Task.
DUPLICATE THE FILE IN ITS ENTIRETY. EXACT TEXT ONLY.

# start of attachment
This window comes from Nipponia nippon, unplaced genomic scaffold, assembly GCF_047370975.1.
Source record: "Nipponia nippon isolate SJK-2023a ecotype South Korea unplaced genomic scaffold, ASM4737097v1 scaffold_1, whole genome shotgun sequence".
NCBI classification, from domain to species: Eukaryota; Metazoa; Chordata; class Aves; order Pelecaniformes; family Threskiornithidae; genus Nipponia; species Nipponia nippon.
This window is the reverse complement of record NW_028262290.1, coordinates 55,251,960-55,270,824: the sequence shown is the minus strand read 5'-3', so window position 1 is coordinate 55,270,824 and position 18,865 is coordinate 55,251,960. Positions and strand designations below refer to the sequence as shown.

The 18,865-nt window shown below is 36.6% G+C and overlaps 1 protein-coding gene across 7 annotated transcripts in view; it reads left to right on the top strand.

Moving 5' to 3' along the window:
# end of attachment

This window comes from Nipponia nippon, unplaced genomic scaffold, assembly GCF_047370975.1.
Source record: "Nipponia nippon isolate SJK-2023a ecotype South Korea unplaced genomic scaffold, ASM4737097v1 scaffold_1, whole genome shotgun sequence".
NCBI classification, from domain to species: Eukaryota; Metazoa; Chordata; class Aves; order Pelecaniformes; family Threskiornithidae; genus Nipponia; species Nipponia nippon.
This window is the reverse complement of record NW_028262290.1, coordinates 55,251,960-55,270,824: the sequence shown is the minus strand read 5'-3', so window position 1 is coordinate 55,270,824 and position 18,865 is coordinate 55,251,960. Positions and strand designations below refer to the sequence as shown.

The 18,865-nt window shown below is 36.6% G+C and overlaps 1 protein-coding gene across 7 annotated transcripts in view; it reads left to right on the top strand.

Moving 5' to 3' along the window: